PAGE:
You’ve written a book. You’ve got it all the way through production, either with the help of a traditional publisher or on your own, via self-publishing.
And all that seemed like plenty of effort, did it not? You’d think that you could now lie back in the warm sun of adulation as readers flocked to your books and asked you intense questions about just how you found your inspiration.
And then, you know. Reality.
If you have a traditional publisher and you’re lucky with them and the book, then things really can be like they were in your dreams. Huge retail distribution. Big sales. All that adulation. But even for traditionally published authors, those things are rare. The situation for most of us (and I’m a hybrid author, both traditionally and self-published) is that we see our books – our beautiful, published books – languishing a long way from the happy sunlight at the top of the bestseller charts.
So, what to do? There’s a lot you can do, in fact, and some of the tools are very potent indeed.
So here’s the top dozen things to try. Some are more complex than others. Some cost money. Some are as free and easy as winter rain. So let’s explore. We’ll start with stuff that’s easy, cheap and relatively low in effectiveness … and move up the ladder to stuff that’s harder, but more potent.
1. Post Something On Your Blog
You have a blog, right? Preferably integrated into your own website that has a domain name of the form yourname.com. If you’re not yet there, well – you need to get there. A decent looking website just is necessary these days. These things can be put together for almost nothing these days, though if you’re serious about your career, I think you’ll do what you need to do to create something of quality.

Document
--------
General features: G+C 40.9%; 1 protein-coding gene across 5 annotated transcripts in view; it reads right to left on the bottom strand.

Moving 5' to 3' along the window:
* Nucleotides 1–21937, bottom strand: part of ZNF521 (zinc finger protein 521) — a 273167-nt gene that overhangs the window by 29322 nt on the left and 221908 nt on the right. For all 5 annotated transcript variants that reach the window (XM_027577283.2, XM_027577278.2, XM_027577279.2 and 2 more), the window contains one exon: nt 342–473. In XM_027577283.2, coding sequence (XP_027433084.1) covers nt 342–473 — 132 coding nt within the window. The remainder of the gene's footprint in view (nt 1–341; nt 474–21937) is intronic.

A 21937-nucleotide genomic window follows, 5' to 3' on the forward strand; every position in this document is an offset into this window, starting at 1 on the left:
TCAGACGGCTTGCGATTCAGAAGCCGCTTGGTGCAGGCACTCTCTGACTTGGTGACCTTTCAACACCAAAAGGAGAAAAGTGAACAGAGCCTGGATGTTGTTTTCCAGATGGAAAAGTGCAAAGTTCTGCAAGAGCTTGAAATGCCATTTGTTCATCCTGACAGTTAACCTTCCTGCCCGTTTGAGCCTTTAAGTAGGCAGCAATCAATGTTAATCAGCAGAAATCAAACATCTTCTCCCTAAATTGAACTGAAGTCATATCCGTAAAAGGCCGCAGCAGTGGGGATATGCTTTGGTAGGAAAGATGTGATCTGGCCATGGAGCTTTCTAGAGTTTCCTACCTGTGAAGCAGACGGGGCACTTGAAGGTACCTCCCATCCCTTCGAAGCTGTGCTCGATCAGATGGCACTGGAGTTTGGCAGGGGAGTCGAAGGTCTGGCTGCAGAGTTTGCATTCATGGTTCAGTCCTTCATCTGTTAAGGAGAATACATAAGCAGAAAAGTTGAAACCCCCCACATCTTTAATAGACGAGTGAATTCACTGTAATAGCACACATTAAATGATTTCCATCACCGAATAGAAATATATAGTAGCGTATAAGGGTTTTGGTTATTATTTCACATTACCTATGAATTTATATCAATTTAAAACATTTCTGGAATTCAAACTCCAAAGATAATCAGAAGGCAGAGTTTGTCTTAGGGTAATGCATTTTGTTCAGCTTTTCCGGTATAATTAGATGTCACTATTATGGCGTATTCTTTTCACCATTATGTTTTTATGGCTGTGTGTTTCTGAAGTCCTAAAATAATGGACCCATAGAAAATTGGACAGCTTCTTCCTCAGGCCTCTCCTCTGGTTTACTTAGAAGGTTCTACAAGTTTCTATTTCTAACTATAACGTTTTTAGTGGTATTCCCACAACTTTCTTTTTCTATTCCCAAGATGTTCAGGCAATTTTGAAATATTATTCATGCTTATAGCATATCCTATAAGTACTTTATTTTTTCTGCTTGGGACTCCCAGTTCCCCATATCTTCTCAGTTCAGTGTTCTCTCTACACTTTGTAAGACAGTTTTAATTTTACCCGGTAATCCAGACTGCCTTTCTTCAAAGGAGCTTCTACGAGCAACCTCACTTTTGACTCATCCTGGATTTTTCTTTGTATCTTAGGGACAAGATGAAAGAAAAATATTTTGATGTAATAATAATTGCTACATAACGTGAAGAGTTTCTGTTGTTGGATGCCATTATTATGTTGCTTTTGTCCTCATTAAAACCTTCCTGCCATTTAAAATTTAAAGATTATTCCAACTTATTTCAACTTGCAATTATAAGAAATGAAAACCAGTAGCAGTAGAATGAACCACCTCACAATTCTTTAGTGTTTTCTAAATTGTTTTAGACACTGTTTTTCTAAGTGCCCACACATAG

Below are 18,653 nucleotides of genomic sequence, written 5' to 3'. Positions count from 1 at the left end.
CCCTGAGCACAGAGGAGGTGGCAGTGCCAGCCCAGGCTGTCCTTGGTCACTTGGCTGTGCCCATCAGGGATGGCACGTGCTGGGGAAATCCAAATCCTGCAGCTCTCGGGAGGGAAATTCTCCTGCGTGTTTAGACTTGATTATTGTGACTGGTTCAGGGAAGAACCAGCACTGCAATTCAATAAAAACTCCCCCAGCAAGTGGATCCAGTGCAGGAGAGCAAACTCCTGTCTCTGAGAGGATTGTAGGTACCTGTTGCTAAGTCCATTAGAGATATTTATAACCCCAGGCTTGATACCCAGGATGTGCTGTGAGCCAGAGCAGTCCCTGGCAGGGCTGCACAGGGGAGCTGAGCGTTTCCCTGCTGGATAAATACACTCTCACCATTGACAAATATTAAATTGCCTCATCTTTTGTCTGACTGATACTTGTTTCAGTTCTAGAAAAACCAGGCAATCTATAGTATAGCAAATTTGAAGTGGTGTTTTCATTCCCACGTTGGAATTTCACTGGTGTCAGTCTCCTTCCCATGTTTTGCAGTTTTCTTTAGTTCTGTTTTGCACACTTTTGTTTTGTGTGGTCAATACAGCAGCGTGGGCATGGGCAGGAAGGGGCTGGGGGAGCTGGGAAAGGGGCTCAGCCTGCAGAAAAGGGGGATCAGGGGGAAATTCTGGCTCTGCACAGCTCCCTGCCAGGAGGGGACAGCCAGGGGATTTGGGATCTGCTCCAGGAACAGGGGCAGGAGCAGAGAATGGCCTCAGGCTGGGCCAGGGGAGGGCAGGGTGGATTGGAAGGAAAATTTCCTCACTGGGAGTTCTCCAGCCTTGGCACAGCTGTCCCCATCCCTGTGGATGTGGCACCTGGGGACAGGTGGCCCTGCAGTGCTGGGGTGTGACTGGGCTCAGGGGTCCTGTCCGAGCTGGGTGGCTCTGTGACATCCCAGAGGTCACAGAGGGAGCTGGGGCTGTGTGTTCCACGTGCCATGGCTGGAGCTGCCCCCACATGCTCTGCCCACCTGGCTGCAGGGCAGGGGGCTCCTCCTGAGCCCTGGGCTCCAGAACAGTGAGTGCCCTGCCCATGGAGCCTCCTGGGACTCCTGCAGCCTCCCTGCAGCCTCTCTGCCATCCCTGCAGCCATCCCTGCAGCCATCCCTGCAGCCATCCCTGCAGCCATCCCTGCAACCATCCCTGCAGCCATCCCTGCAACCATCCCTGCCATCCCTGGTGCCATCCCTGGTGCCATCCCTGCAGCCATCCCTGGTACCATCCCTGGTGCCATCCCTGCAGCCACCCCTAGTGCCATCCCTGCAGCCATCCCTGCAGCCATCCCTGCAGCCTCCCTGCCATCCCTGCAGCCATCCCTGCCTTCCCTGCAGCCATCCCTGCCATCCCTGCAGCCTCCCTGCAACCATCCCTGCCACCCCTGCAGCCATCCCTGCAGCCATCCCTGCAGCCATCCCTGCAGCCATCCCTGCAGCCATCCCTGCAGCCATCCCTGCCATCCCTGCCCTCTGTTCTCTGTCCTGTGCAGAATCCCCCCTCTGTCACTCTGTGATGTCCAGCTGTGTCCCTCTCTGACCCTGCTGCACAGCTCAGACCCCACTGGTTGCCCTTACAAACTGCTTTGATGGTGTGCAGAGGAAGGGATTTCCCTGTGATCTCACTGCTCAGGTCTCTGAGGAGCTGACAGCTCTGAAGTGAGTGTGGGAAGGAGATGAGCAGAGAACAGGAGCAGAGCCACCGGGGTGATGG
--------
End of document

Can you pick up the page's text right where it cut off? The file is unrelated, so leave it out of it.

In any case, use your site to tell a story. Don’t sell at the reader. No one loves to have stuff shoved at them. Your best bet is to tell a story that engages in some way … and then make it unbelievably easy for readers to buy your book if they want to. That means creating easy, obvious links to your Amazon page, at the top, front and middle of your piece.
Need to set up a website? Here’s how.
2. Create Author Profiles On Amazon And Goodreads
Readers hang out both on Amazon and Goodreads. Both sites want authors to claim their profiles.
Use a photo that feels personal. Write a short bio that feels human and engaged. If you want to reference your favourite authors (ones writing in a similar field to you, of course), then do so.
These things won’t create readers overnight, but they are part of any modern author’s armoury. Basically, you must do them.
Having said that – don’t misdirect your attention either. I have yet to meet a professional author who thinks that being active on Goodreads is a good way to spend time. It isn’t. You need to create an attractive profile there, then leave it. Spending hours engaging with the community will not create sales. Advertising on Goodreads is a simple way to lose money.
Create a good-looking author page following Amazon’s own recipe.